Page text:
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Urban edge in the country

  • Article by: JIM BUCHTA , Star Tribune
  • Updated: January 12, 2007 - 2:36 PM

Leanne Stremcha s roots in Northfield, Minn., run deep. Her great-grandparents homesteaded there, she s lived there most of her life and she s been a Northfield Master Gardener for more than a decade.


The simple, rectangular shape and durable industrial materials of Jeff and Leanne Stremcha’s Northfield house help keep maintenance and energy costs low. It has a block foundation, 8-inch walls, stucco siding and steel deck railings. The narrow shape facilitates natural light, ventilation and many views.

Photo: Elizabeth Flores, Star Tribune

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Leanne Stremcha s roots in Northfield, Minn., run deep. Her great-grandparents homesteaded there, she s lived there most of her life and she s been a Northfield Master Gardener for more than a decade.

So when she and her husband, Jeff, decided to build a house, they wanted to stay in the area. Trouble was, Leanne wanted to live in town and Jeff craved the country.

The compromise? A city house in the country.

After finding a wooded 10-acre parcel on the outskirts of Northfield, they met with a big-city architect, Eric Odor of SALA Architects in Minneapolis, to discuss their design conundrum.

Their wish list was relatively simple: an energy-efficient house with a clean, modern design and space for Leanne s art studio and Jeff s motorcycles.

Leanne was adamant that the design be fresh, original and devoid of all signs of the precious cottage style that you might expect of a country house.

I really love contemporary design and I m baffled by the current notion that people need to embrace some past historical design, she said. This is our chance to leave our footprint.

Odor was thrilled by the prospect.

These are the opportunities you re always looking for, he said. It s a chance to be as creative as you can be; it s kind of fun.

The Stremchas had been collecting photos and articles that appealed to them, but they didn t present them to Odor as a visual guide to their new house.

They didn t show me too much because they didn t want to lead the witness too much, he said. But too much information is never enough when it comes to good design. We re like an auteur filmmaker and we re creating our own world the more information I have the better.

Odor s premise was this: The house in the woods that you think is a barn is really not a barn at all. Closer inspection reveals that it looks more like an industrial warehouse.

The two-story house is a 28-foot-wide rectangle built into the side of a hill. The long side of the house runs parallel to the southwest-facing hillside and the narrow end of the house gets the best views.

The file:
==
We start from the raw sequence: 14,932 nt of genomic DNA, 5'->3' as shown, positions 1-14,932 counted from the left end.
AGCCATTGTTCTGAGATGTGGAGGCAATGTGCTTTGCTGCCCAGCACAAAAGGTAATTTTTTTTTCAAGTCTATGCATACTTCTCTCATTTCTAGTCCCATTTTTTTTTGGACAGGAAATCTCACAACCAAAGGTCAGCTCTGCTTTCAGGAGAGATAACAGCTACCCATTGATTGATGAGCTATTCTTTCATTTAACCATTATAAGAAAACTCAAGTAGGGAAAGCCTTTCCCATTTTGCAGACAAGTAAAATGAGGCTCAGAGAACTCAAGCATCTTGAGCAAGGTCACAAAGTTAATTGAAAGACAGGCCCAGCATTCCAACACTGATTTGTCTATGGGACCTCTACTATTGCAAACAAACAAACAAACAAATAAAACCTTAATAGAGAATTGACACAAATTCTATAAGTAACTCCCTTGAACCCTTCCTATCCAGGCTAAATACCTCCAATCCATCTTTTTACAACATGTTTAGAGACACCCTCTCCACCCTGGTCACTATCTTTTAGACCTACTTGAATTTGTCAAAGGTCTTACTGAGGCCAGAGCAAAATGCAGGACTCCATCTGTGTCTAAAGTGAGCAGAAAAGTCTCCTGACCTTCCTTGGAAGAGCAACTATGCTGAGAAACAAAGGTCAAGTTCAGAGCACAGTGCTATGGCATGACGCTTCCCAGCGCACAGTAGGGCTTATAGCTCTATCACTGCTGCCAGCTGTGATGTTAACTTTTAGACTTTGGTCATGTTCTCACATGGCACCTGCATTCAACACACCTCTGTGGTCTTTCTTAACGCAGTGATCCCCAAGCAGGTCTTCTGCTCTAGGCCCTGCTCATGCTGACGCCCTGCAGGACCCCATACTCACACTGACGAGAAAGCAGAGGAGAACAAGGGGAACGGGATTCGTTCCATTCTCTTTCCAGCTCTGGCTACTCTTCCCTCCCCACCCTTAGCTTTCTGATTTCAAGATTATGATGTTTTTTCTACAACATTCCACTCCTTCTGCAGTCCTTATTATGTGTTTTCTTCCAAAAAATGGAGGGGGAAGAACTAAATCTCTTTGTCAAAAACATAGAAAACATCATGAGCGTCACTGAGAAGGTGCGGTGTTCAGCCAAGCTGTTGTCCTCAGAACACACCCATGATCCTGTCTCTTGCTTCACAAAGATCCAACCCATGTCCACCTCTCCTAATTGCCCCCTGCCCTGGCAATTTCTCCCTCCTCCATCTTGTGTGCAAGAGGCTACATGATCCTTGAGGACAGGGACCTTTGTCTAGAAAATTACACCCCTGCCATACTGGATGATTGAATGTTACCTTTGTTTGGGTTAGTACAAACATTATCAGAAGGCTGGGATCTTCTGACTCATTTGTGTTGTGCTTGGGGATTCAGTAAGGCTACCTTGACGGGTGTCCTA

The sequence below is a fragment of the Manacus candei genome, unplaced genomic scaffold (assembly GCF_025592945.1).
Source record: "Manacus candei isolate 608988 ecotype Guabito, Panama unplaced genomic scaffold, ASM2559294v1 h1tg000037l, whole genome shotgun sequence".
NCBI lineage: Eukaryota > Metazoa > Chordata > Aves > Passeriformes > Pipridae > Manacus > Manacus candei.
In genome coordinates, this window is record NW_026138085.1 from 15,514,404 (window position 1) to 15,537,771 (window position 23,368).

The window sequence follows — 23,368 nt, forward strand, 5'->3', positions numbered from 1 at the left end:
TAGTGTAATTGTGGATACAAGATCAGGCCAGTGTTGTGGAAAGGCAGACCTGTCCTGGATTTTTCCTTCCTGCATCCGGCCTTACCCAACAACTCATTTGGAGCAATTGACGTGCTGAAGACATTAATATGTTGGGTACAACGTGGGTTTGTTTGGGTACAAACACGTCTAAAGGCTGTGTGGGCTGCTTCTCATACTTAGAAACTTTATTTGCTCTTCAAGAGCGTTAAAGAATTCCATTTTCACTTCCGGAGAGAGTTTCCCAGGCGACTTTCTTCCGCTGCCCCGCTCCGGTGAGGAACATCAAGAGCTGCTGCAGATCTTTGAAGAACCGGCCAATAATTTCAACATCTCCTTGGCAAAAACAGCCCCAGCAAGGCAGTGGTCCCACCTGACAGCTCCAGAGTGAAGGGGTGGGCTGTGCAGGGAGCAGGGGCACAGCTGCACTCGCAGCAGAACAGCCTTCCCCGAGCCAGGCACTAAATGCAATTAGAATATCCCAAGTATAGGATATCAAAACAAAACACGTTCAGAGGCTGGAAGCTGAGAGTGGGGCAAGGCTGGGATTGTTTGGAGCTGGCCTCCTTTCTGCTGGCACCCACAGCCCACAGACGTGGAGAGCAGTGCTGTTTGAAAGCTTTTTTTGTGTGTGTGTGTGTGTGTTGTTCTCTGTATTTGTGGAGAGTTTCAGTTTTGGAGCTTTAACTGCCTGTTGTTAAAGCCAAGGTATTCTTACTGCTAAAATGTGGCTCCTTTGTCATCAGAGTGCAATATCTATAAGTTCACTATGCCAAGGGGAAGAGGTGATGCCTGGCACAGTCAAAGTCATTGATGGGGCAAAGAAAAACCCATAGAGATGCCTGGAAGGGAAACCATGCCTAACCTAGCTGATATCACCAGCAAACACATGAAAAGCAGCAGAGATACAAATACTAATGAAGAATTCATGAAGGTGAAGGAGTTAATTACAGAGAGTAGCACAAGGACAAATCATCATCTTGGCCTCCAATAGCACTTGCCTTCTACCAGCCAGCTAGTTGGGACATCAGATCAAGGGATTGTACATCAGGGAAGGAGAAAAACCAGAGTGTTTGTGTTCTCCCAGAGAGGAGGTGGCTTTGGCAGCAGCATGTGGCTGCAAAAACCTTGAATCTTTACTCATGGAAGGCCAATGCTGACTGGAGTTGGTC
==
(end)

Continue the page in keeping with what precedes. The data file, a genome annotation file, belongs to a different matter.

This simple shape has several advantages. It reduces the amount of labor and materials that it takes to build the envelope, which includes all the framing, insulation, stucco and windows. And it created an opportunity to build an industrial, loft-like space.

Sustainability and energy efficiency were high priorities. The foundation is made of thick concrete blocks and the walls are framed with thick 2- by 8-foot studs that create deep, well-insulated side walls that make the building feel like an old warehouse with deep stone windowsills. There s also a geothermal heat pump system that keeps the gas and electric bill at about $130 a month for the 2,700-square-foot house.

The floor plan was conceived as an open warehouse with an 8- by 12-foot box centered in the middle of each of the three levels. This box, which functions like an elevator shaft in an old warehouse, has multiple purposes.

It creates a place to run the utilities and mechanical systems from floor to floor, including wiring, plumbing, phone lines and ductwork. All the viscera of the building goes through that central core, Odor said.

The core also helps define the rooms on each level by creating a modest amount of visual separation. On the main level, for example, this central box separates the kitchen from the dining room and the living room from the mudroom. A glass panel set into the slate flooring lets light flow between levels and creates a vertical connection among all three floors.

  • about this series

  • The Home of the Month program is a partnership between the Star Tribune and the Minnesota chapter of the American Institute of Architects. It features architect-designed houses selected by a jury of experts. The houses represent a range of prices, styles and locations.


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